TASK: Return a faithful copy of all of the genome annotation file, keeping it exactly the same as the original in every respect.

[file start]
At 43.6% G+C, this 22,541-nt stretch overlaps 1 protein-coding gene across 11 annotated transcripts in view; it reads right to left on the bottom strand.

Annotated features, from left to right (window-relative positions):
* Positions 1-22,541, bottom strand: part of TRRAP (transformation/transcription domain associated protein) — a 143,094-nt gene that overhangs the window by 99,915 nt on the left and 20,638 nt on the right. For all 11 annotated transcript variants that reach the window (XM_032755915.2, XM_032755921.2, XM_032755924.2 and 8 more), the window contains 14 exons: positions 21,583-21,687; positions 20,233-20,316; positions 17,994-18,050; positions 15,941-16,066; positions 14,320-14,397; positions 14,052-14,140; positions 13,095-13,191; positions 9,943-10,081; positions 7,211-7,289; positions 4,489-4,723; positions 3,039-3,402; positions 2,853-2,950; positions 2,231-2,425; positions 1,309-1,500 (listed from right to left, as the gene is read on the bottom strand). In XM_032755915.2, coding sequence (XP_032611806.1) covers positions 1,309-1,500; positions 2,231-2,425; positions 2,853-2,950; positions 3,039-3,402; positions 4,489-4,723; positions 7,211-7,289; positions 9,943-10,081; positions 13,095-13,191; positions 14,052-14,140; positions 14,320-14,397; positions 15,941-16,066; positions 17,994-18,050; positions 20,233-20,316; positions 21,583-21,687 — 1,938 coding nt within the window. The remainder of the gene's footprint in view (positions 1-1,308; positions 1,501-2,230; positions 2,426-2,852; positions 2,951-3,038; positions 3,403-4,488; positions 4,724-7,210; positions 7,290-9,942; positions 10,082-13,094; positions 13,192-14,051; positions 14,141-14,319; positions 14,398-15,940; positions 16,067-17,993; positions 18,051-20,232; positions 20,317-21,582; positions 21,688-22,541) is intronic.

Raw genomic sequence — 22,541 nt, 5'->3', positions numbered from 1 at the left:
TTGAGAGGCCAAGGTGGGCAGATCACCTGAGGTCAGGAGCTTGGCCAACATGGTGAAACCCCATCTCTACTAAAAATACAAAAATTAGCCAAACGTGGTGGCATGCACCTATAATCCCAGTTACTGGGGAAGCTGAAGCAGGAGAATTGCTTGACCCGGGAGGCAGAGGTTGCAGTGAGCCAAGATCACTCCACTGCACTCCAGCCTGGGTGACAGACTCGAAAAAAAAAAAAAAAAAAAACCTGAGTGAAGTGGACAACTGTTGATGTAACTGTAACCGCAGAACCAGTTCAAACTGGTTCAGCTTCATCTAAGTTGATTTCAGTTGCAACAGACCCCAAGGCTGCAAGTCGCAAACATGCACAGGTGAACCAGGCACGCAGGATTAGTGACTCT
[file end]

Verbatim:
At 43.6% G+C, this 22,541-nt stretch overlaps 1 protein-coding gene across 11 annotated transcripts in view; it reads right to left on the bottom strand.

Annotated features, from left to right (window-relative positions):
* Positions 1-22,541, bottom strand: part of TRRAP (transformation/transcription domain associated protein) — a 143,094-nt gene that overhangs the window by 99,915 nt on the left and 20,638 nt on the right. For all 11 annotated transcript variants that reach the window (XM_032755915.2, XM_032755921.2, XM_032755924.2 and 8 more), the window contains 14 exons: positions 21,583-21,687; positions 20,233-20,316; positions 17,994-18,050; positions 15,941-16,066; positions 14,320-14,397; positions 14,052-14,140; positions 13,095-13,191; positions 9,943-10,081; positions 7,211-7,289; positions 4,489-4,723; positions 3,039-3,402; positions 2,853-2,950; positions 2,231-2,425; positions 1,309-1,500 (listed from right to left, as the gene is read on the bottom strand). In XM_032755915.2, coding sequence (XP_032611806.1) covers positions 1,309-1,500; positions 2,231-2,425; positions 2,853-2,950; positions 3,039-3,402; positions 4,489-4,723; positions 7,211-7,289; positions 9,943-10,081; positions 13,095-13,191; positions 14,052-14,140; positions 14,320-14,397; positions 15,941-16,066; positions 17,994-18,050; positions 20,233-20,316; positions 21,583-21,687 — 1,938 coding nt within the window. The remainder of the gene's footprint in view (positions 1-1,308; positions 1,501-2,230; positions 2,426-2,852; positions 2,951-3,038; positions 3,403-4,488; positions 4,724-7,210; positions 7,290-9,942; positions 10,082-13,094; positions 13,192-14,051; positions 14,141-14,319; positions 14,398-15,940; positions 16,067-17,993; positions 18,051-20,232; positions 20,317-21,582; positions 21,688-22,541) is intronic.

Raw genomic sequence — 22,541 nt, 5'->3', positions numbered from 1 at the left:
TTGAGAGGCCAAGGTGGGCAGATCACCTGAGGTCAGGAGCTTGGCCAACATGGTGAAACCCCATCTCTACTAAAAATACAAAAATTAGCCAAACGTGGTGGCATGCACCTATAATCCCAGTTACTGGGGAAGCTGAAGCAGGAGAATTGCTTGACCCGGGAGGCAGAGGTTGCAGTGAGCCAAGATCACTCCACTGCACTCCAGCCTGGGTGACAGACTCGAAAAAAAAAAAAAAAAAAAACCTGAGTGAAGTGGACAACTGTTGATGTAACTGTAACCGCAGAACCAGTTCAAACTGGTTCAGCTTCATCTAAGTTGATTTCAGTTGCAACAGACCCCAAGGCTGCAAGTCGCAAACATGCACAGGTGAACCAGGCACGCAGGATTAGTGACTCT